The most resistance Aaron Sanchez faced as a pitcher this season may have come from his own team, a testament to his brilliance on the mound and the constantly changing circumstances surrounding it. Sanchez, who will take the mound for the Toronto Blue Jays in Game 3 of the ALDS on Sunday night at Rogers Centre against the Texas Rangers, has been preparing for this moment since the second last season ended. This is what baseball players dream of, and Sanchez had worked too hard, buoyed by personal successes piling up start after start, that he had to speak up when it looked like it wasn’t going to happen at all.
The Toronto Blue Jays are heading home with a 2-0 series lead over the Texas Rangers in the ALDS and are happy pitcher Francisco Liriano has been deemed healthy enough to join them after he was hit in the head by a line-drive by Carlos Gomez in the eighth inning of the Blue Jays’ 5-3 win Friday afternoon. Liriano was able to gather himself and walk off the field without any help, but an ambulance was outside the Blue Jays’ clubhouse after the game and a conscious Liriano was loaded into it on a stretcher with his neck mobilized, according to Sporsnet.ca’s Shi Davidi. The ball came off Gomez’s bat at 102 mph, connected with the side of Liriano’s head, and caromed into right-center field. The good news is that Liriano’s received the all-clear from doctors at a local hospital in Arlington to travel back to Toronto on the team flight.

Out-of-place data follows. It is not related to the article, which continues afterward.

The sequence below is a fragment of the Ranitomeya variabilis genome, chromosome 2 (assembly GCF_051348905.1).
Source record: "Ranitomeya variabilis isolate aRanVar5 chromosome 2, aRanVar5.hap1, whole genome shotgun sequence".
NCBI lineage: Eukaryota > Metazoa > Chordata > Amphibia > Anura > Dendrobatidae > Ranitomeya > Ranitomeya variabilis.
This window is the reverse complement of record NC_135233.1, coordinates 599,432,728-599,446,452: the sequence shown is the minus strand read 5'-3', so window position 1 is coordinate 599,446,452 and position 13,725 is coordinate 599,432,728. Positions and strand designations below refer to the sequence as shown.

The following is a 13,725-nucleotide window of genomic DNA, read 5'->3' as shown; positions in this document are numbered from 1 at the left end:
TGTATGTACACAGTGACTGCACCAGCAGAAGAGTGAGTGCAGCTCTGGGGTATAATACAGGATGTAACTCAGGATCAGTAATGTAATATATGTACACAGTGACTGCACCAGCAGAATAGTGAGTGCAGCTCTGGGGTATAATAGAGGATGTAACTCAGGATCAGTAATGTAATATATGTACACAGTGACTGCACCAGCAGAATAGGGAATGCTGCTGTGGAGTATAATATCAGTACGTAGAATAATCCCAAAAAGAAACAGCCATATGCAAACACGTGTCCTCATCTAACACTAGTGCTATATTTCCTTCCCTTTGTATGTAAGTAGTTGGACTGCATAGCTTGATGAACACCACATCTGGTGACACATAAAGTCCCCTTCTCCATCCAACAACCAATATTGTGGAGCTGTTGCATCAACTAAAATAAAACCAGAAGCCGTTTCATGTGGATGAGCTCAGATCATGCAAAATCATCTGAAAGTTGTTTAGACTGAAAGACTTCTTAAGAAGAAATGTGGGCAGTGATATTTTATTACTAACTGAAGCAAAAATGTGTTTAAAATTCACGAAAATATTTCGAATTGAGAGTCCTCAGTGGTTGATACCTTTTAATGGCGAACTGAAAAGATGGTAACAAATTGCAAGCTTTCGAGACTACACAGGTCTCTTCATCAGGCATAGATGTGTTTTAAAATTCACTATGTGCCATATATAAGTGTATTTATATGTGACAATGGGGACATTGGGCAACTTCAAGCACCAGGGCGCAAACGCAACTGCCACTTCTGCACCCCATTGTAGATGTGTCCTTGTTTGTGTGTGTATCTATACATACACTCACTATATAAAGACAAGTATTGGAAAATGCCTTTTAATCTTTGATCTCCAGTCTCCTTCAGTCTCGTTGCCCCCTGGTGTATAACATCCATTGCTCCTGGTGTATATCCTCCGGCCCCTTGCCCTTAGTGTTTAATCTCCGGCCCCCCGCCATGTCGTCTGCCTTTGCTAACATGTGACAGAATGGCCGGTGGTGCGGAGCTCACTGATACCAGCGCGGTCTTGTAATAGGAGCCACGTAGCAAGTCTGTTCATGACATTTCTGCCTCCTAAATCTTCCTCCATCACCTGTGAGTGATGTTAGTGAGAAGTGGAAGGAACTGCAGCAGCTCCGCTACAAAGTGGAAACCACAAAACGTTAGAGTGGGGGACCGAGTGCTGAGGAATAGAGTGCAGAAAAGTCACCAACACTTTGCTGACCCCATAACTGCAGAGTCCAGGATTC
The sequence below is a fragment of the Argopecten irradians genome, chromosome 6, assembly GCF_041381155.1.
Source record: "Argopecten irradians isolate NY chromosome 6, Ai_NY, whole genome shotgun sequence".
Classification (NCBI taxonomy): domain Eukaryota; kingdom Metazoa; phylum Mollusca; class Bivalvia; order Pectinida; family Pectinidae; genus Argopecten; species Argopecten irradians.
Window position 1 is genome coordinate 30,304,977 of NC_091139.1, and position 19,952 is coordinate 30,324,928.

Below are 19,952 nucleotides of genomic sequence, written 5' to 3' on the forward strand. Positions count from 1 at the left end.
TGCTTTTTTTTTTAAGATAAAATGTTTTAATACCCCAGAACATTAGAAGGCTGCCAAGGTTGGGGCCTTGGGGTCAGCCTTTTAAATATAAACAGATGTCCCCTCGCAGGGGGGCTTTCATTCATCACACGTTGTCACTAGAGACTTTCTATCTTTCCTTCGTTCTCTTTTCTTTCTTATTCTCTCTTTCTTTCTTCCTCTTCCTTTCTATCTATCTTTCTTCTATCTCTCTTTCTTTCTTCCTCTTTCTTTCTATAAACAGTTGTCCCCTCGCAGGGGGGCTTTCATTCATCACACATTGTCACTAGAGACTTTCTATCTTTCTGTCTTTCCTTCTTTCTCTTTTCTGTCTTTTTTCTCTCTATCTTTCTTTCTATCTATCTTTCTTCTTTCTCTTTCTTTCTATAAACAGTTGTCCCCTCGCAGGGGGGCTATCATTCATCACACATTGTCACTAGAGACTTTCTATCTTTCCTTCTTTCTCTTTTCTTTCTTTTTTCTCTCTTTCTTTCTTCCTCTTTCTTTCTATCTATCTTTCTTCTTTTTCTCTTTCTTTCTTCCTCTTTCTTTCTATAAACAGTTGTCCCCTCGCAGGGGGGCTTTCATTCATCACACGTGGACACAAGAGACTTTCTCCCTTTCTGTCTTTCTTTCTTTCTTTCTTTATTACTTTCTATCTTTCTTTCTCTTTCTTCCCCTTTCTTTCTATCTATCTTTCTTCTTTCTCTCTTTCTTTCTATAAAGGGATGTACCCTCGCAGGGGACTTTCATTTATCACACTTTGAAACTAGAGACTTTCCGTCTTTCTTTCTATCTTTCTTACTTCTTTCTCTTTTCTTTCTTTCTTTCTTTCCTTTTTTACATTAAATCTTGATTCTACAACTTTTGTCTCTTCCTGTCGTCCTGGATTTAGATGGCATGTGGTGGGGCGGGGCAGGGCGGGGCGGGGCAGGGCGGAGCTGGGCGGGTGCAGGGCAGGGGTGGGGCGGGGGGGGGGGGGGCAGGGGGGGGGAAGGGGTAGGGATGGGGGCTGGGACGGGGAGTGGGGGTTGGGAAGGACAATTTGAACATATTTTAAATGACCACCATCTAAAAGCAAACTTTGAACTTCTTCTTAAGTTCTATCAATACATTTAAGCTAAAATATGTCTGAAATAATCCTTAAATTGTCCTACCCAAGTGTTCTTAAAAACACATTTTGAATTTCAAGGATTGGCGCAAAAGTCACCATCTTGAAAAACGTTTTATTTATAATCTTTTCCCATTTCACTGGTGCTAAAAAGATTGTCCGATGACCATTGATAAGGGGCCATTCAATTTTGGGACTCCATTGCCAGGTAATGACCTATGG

Troy Tulowitzki’s two-run shot in the second inning was just the start of the Toronto Blue Jays’ home-run barrage as they beat the Texas Rangers 5-3 Friday afternoon at Globe Life Park to take a 2-0 series lead. Kevin Pillar, Ezequiel Carrera and Edwin Encarnacion also homered for the Blue Jays, all of the solo variety and all in the fifth inning, which was the final inning of the game for Rangers starter Yu Darvish. The Blue Jays left-hander gave up nine hits – all singles – and one run over five innings and struck out five.
The Toronto Blue Jays’ bats came alive in Arlington, chasing Texas Rangers starter Cole Hamels in the fourth inning, to win Game 1 of the ALDS 10-1. The offensive onslaught began in the third, as the Blue Jays put up five runs, three of them coming from a bases-clearing triple by Troy Tulowitzki. Hamels returned in the fourth and promptly allowed a leadoff home run to Melvin Upton Jr. that made it 6-0 and Josh Donaldson’s RBI single three batters later ended Hamels’ outing early. The Rangers’ bullpen came in and kept the Blue Jays quiet until the ninth, when Jose Bautista blasted a three-run homer off Jake Diekman.